• Ethan Vilu

A Review: Katy Wareham Morris’ Violet Existence


As part of filling Station's monthly review series, Ethan Vilu reviews Katy Wareham Morris’ Violet Existence (Broken Sleep Books, 2022). Find the book at your local bookstore or online at Broken Sleep Books.


Read the full review below.

 

It is a rare and distinct joy to read a collection of poetry that is filled with genuine intensity. To sustain such a visceral quality across a variety of structures, subjects, and emotional tenors is an immense challenge, and it is success at this task that defines Katy Wareham Morris’ latest chapbook. The poems in Violet Existence are riddled with sharp turns and surprises, spirited (and at times unsettling) images, and moments of fantastic sonic inspiration. It is a remarkable text, and a clear product of an extraordinary and highly energized practice.

Amid the often-unpredictable nature of the collection, Wareham Morris’ evocative and yet compellingly indeterminate poetic voice serves as a governing principle and guide. The speaker(s) in Violet Existence are thoroughly formed (particularly through the poet’s use of the first person, the lyric “I”), and yet little is revealed as to their nature, at least with any specificity. Though certain vantage points are explored concretely – that of a mother, of an academic, of a woman interfacing with the patriarchal gaze – the perspective seems to shift from poem to poem, and this ambiguity results in a kind of prismatic quality. Wareham Morris’ choice to avoid neat, clear-cut identification and narrative contributes enormously to the experience of reading Violet Existence.

In terms of sonics, one must read no further than the first line of the text in order to be given an indication of the poet’s tremendous skill in this area. The opening poem “Labour” begins as follows: “She lay on stiff white linen, sleeping: / head lolled back, palms loose / in surrender.”. The alternating s- and l- sounds of the first line, united in the final word “sleeping”, immediately took me aback as I began to read the chapbook. Throughout Violet Existence, Wareham Morris displays a remarkable ease in suffusing her poems with deeply enjoyable sonic qualities. “After the strangled screeches we thought were thunder, a reverie” in particular stands out as a veritable cornucopia of sound; highlights include “huddled in groves once green / fireworks fade and sleep” and an impressive section which deserves to be quoted at length: “torn-up forage in teeth / ripped up babbies / eyes pulled through / morning chiaroscuro / seeking / circling / too high for syllables to speak”. All across the text, the poet exemplifies a practice which is intimately concerned with sound, to exquisite and commendable effect.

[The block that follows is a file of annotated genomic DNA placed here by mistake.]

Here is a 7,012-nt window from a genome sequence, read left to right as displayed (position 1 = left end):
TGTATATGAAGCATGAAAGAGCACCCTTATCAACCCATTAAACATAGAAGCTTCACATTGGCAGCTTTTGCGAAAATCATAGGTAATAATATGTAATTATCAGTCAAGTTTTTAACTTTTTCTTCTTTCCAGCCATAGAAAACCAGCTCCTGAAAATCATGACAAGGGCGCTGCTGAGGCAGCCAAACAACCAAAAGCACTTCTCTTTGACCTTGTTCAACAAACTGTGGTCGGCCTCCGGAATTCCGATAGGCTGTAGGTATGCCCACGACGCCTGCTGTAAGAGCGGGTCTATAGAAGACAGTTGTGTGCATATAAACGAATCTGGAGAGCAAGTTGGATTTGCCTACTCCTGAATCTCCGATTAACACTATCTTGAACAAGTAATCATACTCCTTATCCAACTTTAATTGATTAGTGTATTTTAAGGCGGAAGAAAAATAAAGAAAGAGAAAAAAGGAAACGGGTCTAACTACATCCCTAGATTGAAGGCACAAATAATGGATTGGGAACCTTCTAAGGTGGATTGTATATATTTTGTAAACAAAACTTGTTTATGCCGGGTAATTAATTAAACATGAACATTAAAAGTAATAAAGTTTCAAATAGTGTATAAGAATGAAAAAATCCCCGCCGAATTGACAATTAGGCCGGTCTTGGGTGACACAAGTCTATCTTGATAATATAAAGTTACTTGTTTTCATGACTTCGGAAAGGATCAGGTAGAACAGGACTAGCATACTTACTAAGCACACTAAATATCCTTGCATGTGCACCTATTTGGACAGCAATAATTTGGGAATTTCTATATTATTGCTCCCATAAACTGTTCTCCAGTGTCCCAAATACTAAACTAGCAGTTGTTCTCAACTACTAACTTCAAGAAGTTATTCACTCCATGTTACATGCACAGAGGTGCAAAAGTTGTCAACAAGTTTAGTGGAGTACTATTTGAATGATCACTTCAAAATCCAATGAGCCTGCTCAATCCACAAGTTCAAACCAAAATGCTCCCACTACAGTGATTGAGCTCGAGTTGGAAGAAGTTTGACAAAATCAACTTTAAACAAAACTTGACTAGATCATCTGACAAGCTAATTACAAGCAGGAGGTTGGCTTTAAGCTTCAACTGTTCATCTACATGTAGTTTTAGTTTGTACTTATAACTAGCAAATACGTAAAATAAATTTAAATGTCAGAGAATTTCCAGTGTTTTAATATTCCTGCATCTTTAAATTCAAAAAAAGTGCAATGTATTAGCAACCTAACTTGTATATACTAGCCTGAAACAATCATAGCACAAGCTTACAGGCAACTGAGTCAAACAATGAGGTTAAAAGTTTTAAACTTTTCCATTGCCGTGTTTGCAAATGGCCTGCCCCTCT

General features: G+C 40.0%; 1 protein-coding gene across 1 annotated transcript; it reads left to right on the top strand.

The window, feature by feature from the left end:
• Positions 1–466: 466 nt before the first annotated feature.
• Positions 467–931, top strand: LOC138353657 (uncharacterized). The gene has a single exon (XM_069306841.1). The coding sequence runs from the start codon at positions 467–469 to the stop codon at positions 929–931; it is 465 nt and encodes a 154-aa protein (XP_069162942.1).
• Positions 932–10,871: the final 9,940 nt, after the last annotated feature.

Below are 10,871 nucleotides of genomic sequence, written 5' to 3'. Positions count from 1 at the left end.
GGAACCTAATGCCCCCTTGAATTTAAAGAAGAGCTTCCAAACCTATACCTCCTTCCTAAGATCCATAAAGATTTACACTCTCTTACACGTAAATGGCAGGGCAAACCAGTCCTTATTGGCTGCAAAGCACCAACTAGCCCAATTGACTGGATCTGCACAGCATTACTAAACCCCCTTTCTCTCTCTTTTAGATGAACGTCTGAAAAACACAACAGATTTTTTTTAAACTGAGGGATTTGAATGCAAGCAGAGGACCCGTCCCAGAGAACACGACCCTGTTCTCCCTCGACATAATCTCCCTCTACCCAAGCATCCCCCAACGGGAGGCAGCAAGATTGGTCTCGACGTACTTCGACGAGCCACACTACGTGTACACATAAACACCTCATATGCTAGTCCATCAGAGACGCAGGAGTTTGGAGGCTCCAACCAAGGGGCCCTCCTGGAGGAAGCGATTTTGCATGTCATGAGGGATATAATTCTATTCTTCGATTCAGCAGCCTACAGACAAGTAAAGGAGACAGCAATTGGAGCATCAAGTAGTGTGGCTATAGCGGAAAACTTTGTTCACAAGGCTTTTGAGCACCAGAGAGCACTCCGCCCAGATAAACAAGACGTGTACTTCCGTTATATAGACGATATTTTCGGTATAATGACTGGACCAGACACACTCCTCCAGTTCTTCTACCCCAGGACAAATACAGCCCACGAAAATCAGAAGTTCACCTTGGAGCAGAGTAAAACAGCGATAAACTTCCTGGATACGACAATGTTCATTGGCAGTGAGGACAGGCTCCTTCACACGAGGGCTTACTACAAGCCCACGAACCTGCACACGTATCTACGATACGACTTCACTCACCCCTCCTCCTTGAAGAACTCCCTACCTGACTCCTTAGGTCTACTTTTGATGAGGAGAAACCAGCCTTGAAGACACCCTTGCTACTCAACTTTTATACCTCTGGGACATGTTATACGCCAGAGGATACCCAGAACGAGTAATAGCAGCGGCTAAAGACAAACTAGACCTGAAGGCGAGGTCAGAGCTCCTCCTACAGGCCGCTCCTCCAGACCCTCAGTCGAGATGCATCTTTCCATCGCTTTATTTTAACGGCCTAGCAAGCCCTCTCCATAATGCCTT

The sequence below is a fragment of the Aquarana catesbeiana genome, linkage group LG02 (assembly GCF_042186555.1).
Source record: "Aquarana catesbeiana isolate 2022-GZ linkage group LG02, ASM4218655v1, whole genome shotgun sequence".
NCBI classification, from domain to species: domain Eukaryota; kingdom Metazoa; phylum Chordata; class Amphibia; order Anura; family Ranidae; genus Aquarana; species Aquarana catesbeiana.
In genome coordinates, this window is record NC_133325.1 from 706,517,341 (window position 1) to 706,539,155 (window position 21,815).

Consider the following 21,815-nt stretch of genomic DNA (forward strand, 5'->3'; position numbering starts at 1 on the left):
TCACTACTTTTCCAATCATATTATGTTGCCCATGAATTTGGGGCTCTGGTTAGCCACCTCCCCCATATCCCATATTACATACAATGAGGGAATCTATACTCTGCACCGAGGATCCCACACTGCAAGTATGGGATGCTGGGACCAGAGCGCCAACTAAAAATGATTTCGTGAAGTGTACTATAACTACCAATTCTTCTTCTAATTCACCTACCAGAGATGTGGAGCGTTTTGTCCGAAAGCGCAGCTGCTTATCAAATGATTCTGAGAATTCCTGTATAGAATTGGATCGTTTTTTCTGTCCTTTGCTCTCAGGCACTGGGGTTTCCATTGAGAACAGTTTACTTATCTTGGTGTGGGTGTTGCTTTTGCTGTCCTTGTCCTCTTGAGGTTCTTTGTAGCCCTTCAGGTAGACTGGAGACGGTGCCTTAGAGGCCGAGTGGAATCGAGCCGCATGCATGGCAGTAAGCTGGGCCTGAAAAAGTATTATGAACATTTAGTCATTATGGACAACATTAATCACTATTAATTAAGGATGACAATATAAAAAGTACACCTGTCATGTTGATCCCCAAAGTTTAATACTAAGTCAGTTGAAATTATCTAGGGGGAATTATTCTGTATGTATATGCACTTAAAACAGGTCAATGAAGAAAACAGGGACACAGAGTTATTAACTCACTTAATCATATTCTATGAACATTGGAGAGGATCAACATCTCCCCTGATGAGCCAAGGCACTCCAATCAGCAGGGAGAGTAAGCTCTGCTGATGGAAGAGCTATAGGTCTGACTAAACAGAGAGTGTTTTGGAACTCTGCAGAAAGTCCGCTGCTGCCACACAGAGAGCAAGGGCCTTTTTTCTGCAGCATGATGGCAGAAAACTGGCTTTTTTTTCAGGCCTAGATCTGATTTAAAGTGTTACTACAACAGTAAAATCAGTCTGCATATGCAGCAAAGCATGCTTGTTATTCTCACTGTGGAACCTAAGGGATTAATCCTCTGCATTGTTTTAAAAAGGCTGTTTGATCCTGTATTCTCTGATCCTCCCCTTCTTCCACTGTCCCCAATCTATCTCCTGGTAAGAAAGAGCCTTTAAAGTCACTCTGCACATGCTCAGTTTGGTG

A final aspect of Violet Existence which contributes to its quality is the wide variety of structural modes employed by the poet. Among more conventional forms (such as in “Being Shadow”) as well as a number of prose-oriented pieces (“Immediately after the terrorists set off their bombs,” “Role Play”) there are engaging examples of multi-linear pieces which invite more than one reading (as in “Mother said”) as well as a number of very whimsical choices (such as the steep hill of ls in “I have forgotten (it’s not about me)”). One poem which stood out along these lines is “An Advert For This Body” (stylized in the collection with "An Advert" struck through), which makes use of an incredibly wide array of unorthodox structural tools. These include strikethrough erasures, bolded and italicized words, spaced-out words and phrases (e.g. “a b a n d o n e d”) and heavy use of forward slashes and other punctuation. While I will readily admit that this sort of intentionally chaotic structure is something which as a rule I am quite skeptical towards (simply because it is often wielded by poets as a cudgel against technical inexperience), I was profoundly affected by the rigorous usage of the form which Wareham Morris demonstrates in this piece. Indeed, the appearance of “An Advert For This Body” on the page seems to me almost like a spatial map of a thought process deeply impacted by anxiety, something which is carried through by the subject matter and voice utilized in the poem. It is through these kinds of thoughtful, controlled decisions (structural and otherwise) that Wareham Morris is able to sustain the outstanding nature of the collection. As a text which is replete with ambitiously conceived and sharply executed pieces, Violet Existence can be seen as a determined campaign into as-yet-unexplored poetic territory. It is inventive and imaginative, and yet firmly held together by a well-honed sense of control. This combination allows the chapbook to reach its emotional and experiential heights; it would not have nearly the same capacities if possessed by merely one or the other. As it stands it is a truly exceptional collection, and comes emphatically recommended.




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